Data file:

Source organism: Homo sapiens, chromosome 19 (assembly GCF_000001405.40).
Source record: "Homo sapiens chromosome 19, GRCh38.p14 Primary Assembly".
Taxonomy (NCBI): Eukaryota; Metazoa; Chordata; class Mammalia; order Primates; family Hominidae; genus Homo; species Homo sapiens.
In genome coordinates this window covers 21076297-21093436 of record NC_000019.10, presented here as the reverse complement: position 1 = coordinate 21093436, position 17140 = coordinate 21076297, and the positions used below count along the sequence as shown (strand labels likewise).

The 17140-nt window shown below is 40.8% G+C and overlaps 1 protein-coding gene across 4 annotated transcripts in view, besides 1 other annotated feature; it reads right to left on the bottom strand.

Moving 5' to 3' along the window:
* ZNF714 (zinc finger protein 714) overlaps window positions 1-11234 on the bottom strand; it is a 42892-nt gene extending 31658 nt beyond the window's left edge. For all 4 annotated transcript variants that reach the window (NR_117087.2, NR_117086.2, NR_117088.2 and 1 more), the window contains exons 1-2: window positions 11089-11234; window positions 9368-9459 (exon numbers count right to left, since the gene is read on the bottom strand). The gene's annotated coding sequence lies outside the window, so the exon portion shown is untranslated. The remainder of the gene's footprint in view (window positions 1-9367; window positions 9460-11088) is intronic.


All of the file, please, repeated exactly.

Source organism: Homo sapiens, chromosome 19 (assembly GCF_000001405.40).
Source record: "Homo sapiens chromosome 19, GRCh38.p14 Primary Assembly".
Taxonomy (NCBI): Eukaryota; Metazoa; Chordata; class Mammalia; order Primates; family Hominidae; genus Homo; species Homo sapiens.
In genome coordinates this window covers 21076297-21093436 of record NC_000019.10, presented here as the reverse complement: position 1 = coordinate 21093436, position 17140 = coordinate 21076297, and the positions used below count along the sequence as shown (strand labels likewise).

The 17140-nt window shown below is 40.8% G+C and overlaps 1 protein-coding gene across 4 annotated transcripts in view, besides 1 other annotated feature; it reads right to left on the bottom strand.

Moving 5' to 3' along the window:
* ZNF714 (zinc finger protein 714) overlaps window positions 1-11234 on the bottom strand; it is a 42892-nt gene extending 31658 nt beyond the window's left edge. For all 4 annotated transcript variants that reach the window (NR_117087.2, NR_117086.2, NR_117088.2 and 1 more), the window contains exons 1-2: window positions 11089-11234; window positions 9368-9459 (exon numbers count right to left, since the gene is read on the bottom strand). The gene's annotated coding sequence lies outside the window, so the exon portion shown is untranslated. The remainder of the gene's footprint in view (window positions 1-9367; window positions 9460-11088) is intronic.